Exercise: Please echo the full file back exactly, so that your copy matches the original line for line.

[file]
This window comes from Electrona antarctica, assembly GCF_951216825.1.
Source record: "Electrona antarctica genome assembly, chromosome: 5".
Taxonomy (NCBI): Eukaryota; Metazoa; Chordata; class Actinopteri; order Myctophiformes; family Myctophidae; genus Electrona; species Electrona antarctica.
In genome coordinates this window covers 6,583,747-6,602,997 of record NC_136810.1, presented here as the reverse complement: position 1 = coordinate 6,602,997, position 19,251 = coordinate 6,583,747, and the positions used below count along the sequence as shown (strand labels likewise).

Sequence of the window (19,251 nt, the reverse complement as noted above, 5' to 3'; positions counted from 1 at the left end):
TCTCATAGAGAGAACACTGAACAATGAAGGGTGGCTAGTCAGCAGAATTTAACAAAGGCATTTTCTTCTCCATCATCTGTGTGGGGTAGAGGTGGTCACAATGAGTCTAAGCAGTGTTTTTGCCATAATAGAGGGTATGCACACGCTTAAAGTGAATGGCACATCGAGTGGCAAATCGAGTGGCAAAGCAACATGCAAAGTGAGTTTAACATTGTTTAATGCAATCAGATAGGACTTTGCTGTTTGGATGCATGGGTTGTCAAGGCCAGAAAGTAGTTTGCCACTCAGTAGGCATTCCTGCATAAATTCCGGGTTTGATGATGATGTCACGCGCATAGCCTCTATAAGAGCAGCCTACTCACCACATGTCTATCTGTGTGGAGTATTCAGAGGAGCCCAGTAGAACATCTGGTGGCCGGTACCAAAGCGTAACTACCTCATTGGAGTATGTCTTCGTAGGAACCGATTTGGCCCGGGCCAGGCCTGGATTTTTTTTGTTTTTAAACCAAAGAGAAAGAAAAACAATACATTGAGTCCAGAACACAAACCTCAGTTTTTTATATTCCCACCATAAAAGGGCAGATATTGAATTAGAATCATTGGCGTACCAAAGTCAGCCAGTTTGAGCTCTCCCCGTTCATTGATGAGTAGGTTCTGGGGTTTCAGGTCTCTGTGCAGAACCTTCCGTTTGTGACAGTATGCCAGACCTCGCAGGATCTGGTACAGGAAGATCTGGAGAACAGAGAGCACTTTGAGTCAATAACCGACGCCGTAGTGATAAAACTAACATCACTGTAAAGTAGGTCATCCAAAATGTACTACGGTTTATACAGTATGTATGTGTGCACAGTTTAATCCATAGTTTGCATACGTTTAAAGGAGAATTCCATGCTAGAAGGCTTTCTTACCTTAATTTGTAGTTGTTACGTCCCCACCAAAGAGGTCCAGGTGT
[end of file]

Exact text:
This window comes from Electrona antarctica, assembly GCF_951216825.1.
Source record: "Electrona antarctica genome assembly, chromosome: 5".
Taxonomy (NCBI): Eukaryota; Metazoa; Chordata; class Actinopteri; order Myctophiformes; family Myctophidae; genus Electrona; species Electrona antarctica.
In genome coordinates this window covers 6,583,747-6,602,997 of record NC_136810.1, presented here as the reverse complement: position 1 = coordinate 6,602,997, position 19,251 = coordinate 6,583,747, and the positions used below count along the sequence as shown (strand labels likewise).

Sequence of the window (19,251 nt, the reverse complement as noted above, 5' to 3'; positions counted from 1 at the left end):
TCTCATAGAGAGAACACTGAACAATGAAGGGTGGCTAGTCAGCAGAATTTAACAAAGGCATTTTCTTCTCCATCATCTGTGTGGGGTAGAGGTGGTCACAATGAGTCTAAGCAGTGTTTTTGCCATAATAGAGGGTATGCACACGCTTAAAGTGAATGGCACATCGAGTGGCAAATCGAGTGGCAAAGCAACATGCAAAGTGAGTTTAACATTGTTTAATGCAATCAGATAGGACTTTGCTGTTTGGATGCATGGGTTGTCAAGGCCAGAAAGTAGTTTGCCACTCAGTAGGCATTCCTGCATAAATTCCGGGTTTGATGATGATGTCACGCGCATAGCCTCTATAAGAGCAGCCTACTCACCACATGTCTATCTGTGTGGAGTATTCAGAGGAGCCCAGTAGAACATCTGGTGGCCGGTACCAAAGCGTAACTACCTCATTGGAGTATGTCTTCGTAGGAACCGATTTGGCCCGGGCCAGGCCTGGATTTTTTTTGTTTTTAAACCAAAGAGAAAGAAAAACAATACATTGAGTCCAGAACACAAACCTCAGTTTTTTATATTCCCACCATAAAAGGGCAGATATTGAATTAGAATCATTGGCGTACCAAAGTCAGCCAGTTTGAGCTCTCCCCGTTCATTGATGAGTAGGTTCTGGGGTTTCAGGTCTCTGTGCAGAACCTTCCGTTTGTGACAGTATGCCAGACCTCGCAGGATCTGGTACAGGAAGATCTGGAGAACAGAGAGCACTTTGAGTCAATAACCGACGCCGTAGTGATAAAACTAACATCACTGTAAAGTAGGTCATCCAAAATGTACTACGGTTTATACAGTATGTATGTGTGCACAGTTTAATCCATAGTTTGCATACGTTTAAAGGAGAATTCCATGCTAGAAGGCTTTCTTACCTTAATTTGTAGTTGTTACGTCCCCACCAAAGAGGTCCAGGTGT